Clinical Observation |

Cutaneous Leukocytoclastic Vasculitis and Encephalitis Associated With Mycoplasma pneumoniae Infection

Carlos Perez, MD; Marta Montes, MD
Arch Intern Med. 2002;162(3):352-354. doi:10.1001/archinte.162.3.352.
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Mycoplasma pneumoniae infection is generally associated with respiratory symptoms. Abnormalities in almost every organ system have been described as examples of extrapulmonary manifestations.1 However, skin vasculitis is very rare: we found reports of only 2 cases of serologically confirmed M pneumoniae infection with cutaneous biopsy-proven vasculitis in the English-language literature.2,3 On the other hand, M pneumoniae causes central nervous system complications such as aseptic meningitis, meningoencephalitis, transverse myelitis, brainstem dysfunction, and Guillain-Barré syndrome, as well as many other symptoms.1,4 Three mechanisms for M pneumoniae–associated neurological disease have been postulated: immune-mediated damage, direct invasion of the central nervous system, and production of a neurotoxin by M pneumoniae.4 We report a case of cutaneous leukocytoclastic vasculitis and encephalitis associated with acute M pneumoniae infection. To our knowledge, this association has not been previously reported.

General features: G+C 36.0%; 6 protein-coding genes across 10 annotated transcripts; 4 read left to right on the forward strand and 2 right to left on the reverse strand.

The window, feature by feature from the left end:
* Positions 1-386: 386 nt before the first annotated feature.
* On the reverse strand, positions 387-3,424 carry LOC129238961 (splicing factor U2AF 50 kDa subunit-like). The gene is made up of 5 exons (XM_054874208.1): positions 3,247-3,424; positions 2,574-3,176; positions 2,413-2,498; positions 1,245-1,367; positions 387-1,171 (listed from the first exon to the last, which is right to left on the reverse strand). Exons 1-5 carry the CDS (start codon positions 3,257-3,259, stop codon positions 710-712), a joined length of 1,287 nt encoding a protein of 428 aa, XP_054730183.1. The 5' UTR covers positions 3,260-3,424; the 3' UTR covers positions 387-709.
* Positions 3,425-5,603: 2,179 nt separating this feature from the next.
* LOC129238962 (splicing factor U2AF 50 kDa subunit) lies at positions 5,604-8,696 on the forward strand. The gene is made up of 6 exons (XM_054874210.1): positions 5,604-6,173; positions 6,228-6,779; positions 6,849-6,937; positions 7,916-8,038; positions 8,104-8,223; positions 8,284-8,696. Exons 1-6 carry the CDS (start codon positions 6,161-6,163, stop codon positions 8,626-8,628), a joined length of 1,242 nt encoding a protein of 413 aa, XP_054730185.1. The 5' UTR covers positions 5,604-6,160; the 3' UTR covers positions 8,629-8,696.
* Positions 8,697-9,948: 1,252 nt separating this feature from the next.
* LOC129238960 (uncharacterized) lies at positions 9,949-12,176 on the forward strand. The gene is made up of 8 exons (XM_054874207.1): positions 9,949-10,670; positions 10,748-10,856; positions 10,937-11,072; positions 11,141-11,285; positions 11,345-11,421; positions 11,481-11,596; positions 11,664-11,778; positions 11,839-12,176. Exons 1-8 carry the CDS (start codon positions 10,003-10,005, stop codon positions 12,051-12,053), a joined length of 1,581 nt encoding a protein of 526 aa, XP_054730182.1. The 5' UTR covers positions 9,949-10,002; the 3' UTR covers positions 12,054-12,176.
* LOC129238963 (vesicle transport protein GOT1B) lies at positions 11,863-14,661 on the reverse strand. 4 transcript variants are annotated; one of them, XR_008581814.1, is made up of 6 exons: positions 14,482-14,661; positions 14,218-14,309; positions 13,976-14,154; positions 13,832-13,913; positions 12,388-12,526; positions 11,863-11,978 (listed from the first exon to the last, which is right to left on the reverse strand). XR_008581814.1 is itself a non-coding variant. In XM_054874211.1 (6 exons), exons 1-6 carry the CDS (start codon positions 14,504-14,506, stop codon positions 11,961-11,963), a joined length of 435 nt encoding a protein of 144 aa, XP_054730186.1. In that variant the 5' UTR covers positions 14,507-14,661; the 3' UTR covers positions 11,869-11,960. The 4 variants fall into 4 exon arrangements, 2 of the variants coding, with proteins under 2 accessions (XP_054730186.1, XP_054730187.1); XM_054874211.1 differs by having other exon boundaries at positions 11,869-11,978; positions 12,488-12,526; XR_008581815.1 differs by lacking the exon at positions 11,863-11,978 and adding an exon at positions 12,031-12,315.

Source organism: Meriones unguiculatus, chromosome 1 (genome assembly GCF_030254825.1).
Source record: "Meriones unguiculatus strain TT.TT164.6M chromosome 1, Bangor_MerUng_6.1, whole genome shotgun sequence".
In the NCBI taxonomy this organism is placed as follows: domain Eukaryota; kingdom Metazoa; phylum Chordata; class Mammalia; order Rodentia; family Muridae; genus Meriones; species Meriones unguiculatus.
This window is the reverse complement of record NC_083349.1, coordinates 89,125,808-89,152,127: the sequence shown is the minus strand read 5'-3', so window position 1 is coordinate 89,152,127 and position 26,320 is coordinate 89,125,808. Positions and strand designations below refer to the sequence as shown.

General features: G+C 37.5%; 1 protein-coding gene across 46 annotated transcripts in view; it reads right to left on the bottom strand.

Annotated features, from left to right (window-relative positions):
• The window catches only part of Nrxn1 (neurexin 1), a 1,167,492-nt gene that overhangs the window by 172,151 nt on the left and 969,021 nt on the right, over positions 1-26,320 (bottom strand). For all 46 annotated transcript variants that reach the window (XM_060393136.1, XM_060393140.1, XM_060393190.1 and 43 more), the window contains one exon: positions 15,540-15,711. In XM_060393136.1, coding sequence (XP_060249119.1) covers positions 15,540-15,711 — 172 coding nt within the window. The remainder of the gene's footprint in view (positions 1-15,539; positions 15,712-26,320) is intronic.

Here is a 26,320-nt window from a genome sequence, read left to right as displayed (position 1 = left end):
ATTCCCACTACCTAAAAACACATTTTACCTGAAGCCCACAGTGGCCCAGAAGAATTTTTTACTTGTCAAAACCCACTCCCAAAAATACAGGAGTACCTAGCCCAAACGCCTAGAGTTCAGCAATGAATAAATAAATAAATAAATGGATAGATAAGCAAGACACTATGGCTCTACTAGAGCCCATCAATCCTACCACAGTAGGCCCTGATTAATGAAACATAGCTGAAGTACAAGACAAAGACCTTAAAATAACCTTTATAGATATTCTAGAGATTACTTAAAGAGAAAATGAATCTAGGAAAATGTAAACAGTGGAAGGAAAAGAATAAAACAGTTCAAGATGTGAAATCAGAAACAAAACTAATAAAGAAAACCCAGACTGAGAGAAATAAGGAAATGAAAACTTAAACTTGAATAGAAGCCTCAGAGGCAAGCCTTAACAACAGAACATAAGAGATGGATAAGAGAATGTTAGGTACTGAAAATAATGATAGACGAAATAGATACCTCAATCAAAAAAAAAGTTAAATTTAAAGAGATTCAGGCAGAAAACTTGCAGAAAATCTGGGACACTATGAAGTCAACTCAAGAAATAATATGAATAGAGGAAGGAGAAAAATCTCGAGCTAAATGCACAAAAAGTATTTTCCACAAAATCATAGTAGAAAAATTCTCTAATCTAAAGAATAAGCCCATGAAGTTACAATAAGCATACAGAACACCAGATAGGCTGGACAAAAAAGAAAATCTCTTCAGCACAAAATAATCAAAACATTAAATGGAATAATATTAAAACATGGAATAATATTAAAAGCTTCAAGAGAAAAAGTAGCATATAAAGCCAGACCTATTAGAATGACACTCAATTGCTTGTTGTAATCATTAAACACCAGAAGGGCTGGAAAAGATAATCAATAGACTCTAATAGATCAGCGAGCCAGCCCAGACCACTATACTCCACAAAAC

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Figure 1.

Lower extremities of the patient, showing multiple purpuric lesions and ulcerations.

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Figure 2.

Axial T2-weighted magnetic resonance image of the pons, showing an abnormal hyperintense lesion (arrowheads).

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Figure 3.

Photomicrograph of a skin biopsy specimen showing the wall of a dermal venule infiltrated by polymorphonuclear leukocytes and partial obliteration of the lumen (hematoxylin-eosin, original magnification ×20).

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